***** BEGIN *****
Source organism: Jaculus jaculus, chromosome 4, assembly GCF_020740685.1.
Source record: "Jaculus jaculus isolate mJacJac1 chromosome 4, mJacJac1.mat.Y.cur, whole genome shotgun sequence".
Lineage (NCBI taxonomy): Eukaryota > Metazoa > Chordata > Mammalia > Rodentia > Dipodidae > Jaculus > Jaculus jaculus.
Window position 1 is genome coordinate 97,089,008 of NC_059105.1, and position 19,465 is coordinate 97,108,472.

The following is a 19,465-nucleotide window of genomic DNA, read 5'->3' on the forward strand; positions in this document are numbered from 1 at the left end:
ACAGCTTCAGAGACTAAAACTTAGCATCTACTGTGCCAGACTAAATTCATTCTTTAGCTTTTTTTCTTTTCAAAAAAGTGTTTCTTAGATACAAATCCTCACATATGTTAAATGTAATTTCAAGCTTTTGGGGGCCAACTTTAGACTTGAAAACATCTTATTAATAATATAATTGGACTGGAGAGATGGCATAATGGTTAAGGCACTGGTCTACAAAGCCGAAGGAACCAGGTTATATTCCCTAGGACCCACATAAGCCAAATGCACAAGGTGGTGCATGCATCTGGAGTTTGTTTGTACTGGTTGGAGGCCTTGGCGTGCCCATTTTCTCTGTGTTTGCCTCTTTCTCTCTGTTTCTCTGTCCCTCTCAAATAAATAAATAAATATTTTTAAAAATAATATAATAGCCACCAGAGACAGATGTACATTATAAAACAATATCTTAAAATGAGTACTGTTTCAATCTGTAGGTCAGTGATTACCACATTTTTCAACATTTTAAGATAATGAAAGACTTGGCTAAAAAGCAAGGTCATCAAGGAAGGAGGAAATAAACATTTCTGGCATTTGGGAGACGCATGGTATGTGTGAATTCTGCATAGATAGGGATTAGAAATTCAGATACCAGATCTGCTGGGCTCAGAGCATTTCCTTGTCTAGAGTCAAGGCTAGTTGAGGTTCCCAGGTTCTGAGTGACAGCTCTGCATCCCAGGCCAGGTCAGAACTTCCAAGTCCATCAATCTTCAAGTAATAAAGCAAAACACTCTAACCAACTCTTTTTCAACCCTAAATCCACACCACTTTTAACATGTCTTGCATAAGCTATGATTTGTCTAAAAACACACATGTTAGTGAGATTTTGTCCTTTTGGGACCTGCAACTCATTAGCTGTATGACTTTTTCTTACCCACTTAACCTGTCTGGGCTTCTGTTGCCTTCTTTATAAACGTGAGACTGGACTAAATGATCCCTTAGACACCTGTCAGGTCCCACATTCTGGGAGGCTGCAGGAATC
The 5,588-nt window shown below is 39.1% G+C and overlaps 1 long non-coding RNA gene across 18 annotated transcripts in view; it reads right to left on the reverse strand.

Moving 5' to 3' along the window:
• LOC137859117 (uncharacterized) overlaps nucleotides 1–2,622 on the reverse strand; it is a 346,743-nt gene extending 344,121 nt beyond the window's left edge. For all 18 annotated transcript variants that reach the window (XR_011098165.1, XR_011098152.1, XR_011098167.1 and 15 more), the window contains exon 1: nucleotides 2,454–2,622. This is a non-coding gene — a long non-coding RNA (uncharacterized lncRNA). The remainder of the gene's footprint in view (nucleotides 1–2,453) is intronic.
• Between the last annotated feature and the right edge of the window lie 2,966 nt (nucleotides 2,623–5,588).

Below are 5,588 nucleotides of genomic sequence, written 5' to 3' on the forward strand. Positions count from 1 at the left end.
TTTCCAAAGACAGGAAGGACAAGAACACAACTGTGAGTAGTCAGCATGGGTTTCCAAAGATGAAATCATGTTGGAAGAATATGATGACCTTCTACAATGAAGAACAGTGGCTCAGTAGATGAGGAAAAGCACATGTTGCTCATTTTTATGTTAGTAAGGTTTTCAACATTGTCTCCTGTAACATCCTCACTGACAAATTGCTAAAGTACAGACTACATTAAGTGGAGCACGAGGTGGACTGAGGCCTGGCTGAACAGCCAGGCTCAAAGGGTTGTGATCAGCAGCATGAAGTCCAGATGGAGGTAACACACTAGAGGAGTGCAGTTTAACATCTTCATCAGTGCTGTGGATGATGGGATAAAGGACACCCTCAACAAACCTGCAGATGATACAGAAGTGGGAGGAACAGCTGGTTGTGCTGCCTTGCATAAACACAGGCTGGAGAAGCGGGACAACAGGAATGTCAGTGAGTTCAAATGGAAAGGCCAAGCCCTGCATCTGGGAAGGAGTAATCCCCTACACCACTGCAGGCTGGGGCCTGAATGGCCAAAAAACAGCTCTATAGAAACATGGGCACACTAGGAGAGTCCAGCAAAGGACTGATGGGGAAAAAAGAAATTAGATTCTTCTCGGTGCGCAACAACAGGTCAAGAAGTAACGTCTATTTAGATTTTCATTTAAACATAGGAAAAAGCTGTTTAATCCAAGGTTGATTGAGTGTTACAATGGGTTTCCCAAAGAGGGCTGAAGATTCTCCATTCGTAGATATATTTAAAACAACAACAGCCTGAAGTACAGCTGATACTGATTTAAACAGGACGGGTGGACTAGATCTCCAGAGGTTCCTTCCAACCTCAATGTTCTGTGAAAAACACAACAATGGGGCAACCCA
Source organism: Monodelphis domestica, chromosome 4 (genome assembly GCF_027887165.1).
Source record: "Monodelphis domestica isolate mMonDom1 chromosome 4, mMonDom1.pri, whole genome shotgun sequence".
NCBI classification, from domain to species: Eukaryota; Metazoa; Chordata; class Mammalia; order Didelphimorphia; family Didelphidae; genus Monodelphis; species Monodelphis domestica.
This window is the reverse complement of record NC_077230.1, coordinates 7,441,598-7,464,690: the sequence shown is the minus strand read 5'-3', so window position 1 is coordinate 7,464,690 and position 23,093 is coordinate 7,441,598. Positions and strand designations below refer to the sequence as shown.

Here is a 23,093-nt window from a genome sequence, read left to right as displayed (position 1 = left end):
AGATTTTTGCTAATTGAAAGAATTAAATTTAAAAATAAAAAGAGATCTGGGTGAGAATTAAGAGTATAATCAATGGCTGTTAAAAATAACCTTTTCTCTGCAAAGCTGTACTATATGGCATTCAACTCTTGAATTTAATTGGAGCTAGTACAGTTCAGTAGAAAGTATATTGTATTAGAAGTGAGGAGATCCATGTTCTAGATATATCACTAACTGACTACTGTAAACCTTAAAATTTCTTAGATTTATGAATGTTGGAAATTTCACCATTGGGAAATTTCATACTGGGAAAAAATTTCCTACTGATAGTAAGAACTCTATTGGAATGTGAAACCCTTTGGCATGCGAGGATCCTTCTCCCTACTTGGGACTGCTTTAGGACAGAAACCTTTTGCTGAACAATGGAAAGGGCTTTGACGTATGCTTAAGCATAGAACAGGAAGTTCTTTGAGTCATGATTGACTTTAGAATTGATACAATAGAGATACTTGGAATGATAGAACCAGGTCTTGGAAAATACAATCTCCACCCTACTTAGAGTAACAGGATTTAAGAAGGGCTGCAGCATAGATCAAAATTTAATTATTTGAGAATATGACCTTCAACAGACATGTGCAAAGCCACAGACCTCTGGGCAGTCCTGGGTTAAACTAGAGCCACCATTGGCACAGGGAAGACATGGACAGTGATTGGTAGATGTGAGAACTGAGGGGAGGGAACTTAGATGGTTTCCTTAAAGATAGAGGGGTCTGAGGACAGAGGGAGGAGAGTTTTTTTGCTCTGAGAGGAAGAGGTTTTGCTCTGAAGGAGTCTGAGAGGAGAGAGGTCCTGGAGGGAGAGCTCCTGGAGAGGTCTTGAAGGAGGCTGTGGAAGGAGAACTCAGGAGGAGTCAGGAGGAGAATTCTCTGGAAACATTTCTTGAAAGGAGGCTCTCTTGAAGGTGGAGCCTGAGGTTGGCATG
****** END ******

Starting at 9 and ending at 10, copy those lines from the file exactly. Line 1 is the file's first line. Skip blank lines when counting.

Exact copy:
• LOC137859117 (uncharacterized) overlaps nucleotides 1–2,622 on the reverse strand; it is a 346,743-nt gene extending 344,121 nt beyond the window's left edge. For all 18 annotated transcript variants that reach the window (XR_011098165.1, XR_011098152.1, XR_011098167.1 and 15 more), the window contains exon 1: nucleotides 2,454–2,622. This is a non-coding gene — a long non-coding RNA (uncharacterized lncRNA). The remainder of the gene's footprint in view (nucleotides 1–2,453) is intronic.
• Between the last annotated feature and the right edge of the window lie 2,966 nt (nucleotides 2,623–5,588).